Tropical Storm Barry, threatening to drop as much as 20 inches of rain and whip up dangerous storm surges along the Gulf of Mexico, is anticipated to make landfall as a hurricane, officials said Friday.
President Donald Trump declared a federal emergency for Louisiana late Thursday, ordering U.S. government assistance to state and local response efforts. Barry’s slow movement over the warm gulf is anticipated to increase the storm’s power to at least a Category 1 hurricane designation, according to a National Hurricane Center update Friday afternoon.
New Orleans issued a shelter-in-place order to go into effect at 8 p.m. local time as residents rushed to prepare themselves for the worst. Floodgates were closed throughout the city in anticipation of life-threatening flooding along the central Gulf Coast and into the Lower Mississippi Valley due to the storm’s slow movement.
The National Weather Service issued a hurricane warning Friday afternoon for parts of Louisiana as Barry inched along a west-northwest track at about 5 mph.
Louisiana Gov. John Bel Edwards said he was confident that the Mississippi River wouldn’t overtop levees but urged residents to take maximum precautions.
“This is going to be a major rain event across a huge portion of Louisiana,” Edwards, who authorized the activation of up to 3,000 National Guard personnel, told reporters. “Look, there are three ways Louisiana floods — storm surge, high rivers and rain. We’re going to have all three.”
Forecasters anticipate Barry could bring about 19 to 20 feet of storm surge to the Mississippi River with a crest expected early Saturday morning. The city’s levees can protect against 20 feet in the lowest areas and up to 25 feet at its highest points.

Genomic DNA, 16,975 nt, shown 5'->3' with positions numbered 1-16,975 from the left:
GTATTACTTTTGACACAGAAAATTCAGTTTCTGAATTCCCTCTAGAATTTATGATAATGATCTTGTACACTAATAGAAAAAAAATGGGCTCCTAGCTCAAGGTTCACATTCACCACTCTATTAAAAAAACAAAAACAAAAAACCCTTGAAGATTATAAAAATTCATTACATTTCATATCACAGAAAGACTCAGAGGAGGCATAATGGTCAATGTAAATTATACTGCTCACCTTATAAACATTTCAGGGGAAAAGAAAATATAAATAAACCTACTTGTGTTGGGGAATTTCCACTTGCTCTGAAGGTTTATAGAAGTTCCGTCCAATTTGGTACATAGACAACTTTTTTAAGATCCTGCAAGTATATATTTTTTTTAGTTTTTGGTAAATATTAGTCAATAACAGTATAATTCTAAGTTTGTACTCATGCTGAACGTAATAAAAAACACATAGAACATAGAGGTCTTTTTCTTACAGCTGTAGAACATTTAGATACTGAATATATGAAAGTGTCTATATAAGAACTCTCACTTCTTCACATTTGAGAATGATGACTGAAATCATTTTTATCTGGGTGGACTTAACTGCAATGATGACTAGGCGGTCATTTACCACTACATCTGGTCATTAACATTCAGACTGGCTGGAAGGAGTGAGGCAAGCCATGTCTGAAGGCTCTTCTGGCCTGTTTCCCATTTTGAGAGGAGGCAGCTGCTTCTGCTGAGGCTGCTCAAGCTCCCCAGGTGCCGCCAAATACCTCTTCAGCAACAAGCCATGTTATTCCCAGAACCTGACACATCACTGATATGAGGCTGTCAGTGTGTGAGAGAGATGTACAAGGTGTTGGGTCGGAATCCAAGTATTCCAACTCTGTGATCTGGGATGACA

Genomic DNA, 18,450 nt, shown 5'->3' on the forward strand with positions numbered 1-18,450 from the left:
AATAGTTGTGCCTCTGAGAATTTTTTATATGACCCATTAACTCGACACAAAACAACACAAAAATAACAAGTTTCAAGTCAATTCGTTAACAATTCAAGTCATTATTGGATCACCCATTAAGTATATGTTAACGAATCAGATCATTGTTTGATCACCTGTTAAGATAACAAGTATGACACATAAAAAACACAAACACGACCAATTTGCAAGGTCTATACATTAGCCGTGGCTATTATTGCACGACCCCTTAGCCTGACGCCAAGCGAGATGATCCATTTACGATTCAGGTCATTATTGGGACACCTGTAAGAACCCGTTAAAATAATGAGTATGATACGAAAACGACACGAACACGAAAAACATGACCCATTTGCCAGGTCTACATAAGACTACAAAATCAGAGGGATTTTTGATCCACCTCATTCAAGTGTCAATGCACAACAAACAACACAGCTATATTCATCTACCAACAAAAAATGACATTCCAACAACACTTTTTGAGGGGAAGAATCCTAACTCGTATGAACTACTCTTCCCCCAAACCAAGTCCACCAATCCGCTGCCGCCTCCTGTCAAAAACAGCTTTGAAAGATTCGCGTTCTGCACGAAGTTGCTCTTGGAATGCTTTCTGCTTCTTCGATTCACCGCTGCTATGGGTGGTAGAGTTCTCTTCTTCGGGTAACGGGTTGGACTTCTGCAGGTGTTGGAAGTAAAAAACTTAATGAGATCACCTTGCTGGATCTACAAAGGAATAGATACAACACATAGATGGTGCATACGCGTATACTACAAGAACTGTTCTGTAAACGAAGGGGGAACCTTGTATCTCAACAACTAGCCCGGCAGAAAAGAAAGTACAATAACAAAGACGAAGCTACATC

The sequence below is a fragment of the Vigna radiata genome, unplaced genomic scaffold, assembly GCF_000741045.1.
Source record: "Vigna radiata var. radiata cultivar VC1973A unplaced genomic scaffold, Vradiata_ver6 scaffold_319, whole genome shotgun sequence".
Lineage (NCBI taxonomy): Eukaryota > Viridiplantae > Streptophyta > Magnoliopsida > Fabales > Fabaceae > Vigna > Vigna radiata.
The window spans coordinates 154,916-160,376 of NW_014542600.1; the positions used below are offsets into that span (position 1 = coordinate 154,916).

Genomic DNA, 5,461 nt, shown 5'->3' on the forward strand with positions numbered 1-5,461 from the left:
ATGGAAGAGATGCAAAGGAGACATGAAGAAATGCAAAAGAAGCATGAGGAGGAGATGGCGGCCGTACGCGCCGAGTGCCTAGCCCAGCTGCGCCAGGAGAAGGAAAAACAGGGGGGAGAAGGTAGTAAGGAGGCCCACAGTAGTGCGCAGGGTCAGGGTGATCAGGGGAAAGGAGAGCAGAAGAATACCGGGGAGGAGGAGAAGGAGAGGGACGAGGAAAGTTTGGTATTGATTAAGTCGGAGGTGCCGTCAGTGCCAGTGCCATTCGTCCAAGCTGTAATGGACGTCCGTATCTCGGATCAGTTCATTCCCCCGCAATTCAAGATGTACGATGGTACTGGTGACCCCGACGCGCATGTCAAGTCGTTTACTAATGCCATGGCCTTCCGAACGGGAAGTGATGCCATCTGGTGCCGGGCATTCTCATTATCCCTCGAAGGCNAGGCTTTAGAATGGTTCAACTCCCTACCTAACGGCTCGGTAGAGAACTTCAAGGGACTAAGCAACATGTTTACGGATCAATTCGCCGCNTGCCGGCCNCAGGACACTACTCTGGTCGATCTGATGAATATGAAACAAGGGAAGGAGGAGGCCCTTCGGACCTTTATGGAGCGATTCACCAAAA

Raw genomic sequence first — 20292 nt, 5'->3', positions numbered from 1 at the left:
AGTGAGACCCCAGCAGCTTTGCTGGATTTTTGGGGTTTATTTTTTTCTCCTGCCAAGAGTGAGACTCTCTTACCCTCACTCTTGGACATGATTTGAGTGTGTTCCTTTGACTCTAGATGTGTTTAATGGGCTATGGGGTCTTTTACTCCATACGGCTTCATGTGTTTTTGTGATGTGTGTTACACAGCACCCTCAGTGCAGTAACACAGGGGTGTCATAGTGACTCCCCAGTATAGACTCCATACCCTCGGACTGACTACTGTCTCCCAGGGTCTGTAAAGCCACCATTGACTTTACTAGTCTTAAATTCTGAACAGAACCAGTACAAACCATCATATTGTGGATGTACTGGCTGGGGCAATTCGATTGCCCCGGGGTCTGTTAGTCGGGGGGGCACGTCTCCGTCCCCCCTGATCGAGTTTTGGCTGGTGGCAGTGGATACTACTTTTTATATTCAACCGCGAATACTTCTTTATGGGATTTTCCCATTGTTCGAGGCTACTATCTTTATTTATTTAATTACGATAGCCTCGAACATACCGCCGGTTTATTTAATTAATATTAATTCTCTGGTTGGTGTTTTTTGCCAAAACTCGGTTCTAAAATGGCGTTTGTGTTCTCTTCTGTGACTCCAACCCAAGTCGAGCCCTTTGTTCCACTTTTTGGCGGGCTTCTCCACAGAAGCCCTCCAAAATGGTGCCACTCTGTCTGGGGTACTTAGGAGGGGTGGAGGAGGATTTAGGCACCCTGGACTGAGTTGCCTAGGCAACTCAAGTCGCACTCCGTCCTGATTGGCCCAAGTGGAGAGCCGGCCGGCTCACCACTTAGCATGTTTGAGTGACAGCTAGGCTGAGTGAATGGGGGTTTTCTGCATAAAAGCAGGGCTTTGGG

New Orleans has 24 pump stations, which contain 99 stormwater management pumps and 21 dry-weather pumps and is comprised of more than 68,000 catch basins, 1,400 miles of lateral, underground drainage pipes, 280 miles of open and underground canals, NBC-affiliate station WDSU reported.
Richard Rainey, of the Sewerage & Water Board of New Orleans, told WDSU that the pumps could become overwhelmed if massive amounts of rain hit the area in a short period of time. On Wednesday, 8 inches of rain fell over a three-hour span.
“So if we get that kind of volume and that kind of intensity, you’ll see street flooding,” Rainey told WDSU.
The town of Grand Isle, Louisiana, south of New Orleans, ordered a mandatory evacuation of residents at noon Thursday. Plaquemines Parish, southeast of New Orleans, had already started evacuating residents Wednesday afternoon.
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